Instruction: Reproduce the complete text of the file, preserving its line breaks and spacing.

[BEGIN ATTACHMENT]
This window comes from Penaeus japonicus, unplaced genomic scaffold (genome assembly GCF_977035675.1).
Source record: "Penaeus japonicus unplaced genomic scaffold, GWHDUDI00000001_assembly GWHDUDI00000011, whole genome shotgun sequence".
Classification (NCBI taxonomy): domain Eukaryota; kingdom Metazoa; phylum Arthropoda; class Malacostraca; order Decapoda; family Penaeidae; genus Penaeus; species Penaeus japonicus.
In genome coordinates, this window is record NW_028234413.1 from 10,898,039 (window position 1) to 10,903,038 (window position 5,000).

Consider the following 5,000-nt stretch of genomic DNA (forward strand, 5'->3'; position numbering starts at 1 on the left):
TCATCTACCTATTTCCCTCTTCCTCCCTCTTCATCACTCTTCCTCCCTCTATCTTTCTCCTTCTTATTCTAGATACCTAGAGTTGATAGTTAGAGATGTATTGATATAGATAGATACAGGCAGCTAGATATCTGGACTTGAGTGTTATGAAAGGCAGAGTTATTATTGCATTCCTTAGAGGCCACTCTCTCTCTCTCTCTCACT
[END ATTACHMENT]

This window comes from Penaeus japonicus, unplaced genomic scaffold (genome assembly GCF_977035675.1).
Source record: "Penaeus japonicus unplaced genomic scaffold, GWHDUDI00000001_assembly GWHDUDI00000011, whole genome shotgun sequence".
Classification (NCBI taxonomy): domain Eukaryota; kingdom Metazoa; phylum Arthropoda; class Malacostraca; order Decapoda; family Penaeidae; genus Penaeus; species Penaeus japonicus.
In genome coordinates, this window is record NW_028234413.1 from 10,898,039 (window position 1) to 10,903,038 (window position 5,000).

Consider the following 5,000-nt stretch of genomic DNA (forward strand, 5'->3'; position numbering starts at 1 on the left):
TCATCTACCTATTTCCCTCTTCCTCCCTCTTCATCACTCTTCCTCCCTCTATCTTTCTCCTTCTTATTCTAGATACCTAGAGTTGATAGTTAGAGATGTATTGATATAGATAGATACAGGCAGCTAGATATCTGGACTTGAGTGTTATGAAAGGCAGAGTTATTATTGCATTCCTTAGAGGCCACTCTCTCTCTCTCTCTCACT